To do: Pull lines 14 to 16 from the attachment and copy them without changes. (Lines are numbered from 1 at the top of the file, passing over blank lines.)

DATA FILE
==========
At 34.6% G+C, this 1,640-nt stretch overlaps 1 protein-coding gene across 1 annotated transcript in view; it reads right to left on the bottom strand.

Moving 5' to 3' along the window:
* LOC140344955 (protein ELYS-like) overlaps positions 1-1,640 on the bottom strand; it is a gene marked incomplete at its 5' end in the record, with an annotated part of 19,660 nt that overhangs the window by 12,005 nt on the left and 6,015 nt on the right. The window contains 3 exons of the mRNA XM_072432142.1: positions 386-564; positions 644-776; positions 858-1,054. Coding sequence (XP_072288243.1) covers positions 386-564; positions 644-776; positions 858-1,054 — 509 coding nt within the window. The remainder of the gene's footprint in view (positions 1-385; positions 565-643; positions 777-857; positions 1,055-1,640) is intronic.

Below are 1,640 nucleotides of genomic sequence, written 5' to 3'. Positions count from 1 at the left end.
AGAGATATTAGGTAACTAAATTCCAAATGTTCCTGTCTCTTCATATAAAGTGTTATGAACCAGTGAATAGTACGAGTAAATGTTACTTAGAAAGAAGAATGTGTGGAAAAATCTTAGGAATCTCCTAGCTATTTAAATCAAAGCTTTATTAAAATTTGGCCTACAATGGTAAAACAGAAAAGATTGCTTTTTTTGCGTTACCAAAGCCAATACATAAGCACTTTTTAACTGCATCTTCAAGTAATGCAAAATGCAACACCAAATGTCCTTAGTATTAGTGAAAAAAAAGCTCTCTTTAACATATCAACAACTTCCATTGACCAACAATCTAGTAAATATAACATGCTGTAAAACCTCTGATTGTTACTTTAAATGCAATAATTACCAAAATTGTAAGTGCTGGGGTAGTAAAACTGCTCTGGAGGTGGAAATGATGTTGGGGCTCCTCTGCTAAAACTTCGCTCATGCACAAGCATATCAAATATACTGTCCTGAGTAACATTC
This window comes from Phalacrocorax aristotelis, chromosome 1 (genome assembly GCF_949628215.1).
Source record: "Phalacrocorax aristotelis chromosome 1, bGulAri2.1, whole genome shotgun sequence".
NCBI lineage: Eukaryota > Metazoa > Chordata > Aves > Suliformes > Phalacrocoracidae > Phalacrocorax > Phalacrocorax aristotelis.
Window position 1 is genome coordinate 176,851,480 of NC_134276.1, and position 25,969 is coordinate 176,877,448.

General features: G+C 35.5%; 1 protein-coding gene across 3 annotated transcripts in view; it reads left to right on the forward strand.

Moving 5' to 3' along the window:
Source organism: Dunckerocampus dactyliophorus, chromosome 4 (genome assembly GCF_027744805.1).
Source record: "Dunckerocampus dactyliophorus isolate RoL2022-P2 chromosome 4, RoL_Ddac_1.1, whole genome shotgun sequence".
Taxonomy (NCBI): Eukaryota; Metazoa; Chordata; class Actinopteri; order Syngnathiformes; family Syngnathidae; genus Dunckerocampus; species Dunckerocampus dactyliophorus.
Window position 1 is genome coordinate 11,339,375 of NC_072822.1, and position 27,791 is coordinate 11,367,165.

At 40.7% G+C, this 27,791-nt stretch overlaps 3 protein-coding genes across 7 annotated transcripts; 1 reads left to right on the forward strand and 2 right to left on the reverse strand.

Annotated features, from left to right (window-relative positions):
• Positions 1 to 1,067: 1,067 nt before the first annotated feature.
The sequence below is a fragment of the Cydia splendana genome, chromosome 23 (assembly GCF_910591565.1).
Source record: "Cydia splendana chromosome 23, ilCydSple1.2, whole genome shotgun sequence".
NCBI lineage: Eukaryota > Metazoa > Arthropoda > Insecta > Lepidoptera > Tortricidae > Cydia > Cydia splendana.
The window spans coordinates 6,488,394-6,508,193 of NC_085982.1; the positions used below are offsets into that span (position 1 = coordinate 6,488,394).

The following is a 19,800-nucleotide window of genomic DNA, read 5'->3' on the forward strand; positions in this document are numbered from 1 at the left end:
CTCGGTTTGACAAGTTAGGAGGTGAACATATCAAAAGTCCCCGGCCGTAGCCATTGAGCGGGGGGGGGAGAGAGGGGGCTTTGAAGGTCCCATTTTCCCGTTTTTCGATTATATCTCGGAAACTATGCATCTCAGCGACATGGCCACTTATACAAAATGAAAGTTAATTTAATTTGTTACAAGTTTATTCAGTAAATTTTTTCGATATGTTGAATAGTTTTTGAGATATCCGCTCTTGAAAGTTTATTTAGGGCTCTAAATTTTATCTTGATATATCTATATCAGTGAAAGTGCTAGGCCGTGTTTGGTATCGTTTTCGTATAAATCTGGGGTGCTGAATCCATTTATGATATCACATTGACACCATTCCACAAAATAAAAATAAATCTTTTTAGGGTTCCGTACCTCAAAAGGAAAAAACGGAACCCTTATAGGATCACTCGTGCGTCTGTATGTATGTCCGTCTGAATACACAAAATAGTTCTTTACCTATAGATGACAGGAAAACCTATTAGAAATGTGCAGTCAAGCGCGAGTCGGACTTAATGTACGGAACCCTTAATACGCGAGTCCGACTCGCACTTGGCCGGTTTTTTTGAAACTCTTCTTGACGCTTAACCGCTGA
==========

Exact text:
Taxonomy (NCBI): Eukaryota; Metazoa; Chordata; class Actinopteri; order Syngnathiformes; family Syngnathidae; genus Dunckerocampus; species Dunckerocampus dactyliophorus.
Window position 1 is genome coordinate 11,339,375 of NC_072822.1, and position 27,791 is coordinate 11,367,165.

At 40.7% G+C, this 27,791-nt stretch overlaps 3 protein-coding genes across 7 annotated transcripts; 1 reads left to right on the forward strand and 2 right to left on the reverse strand.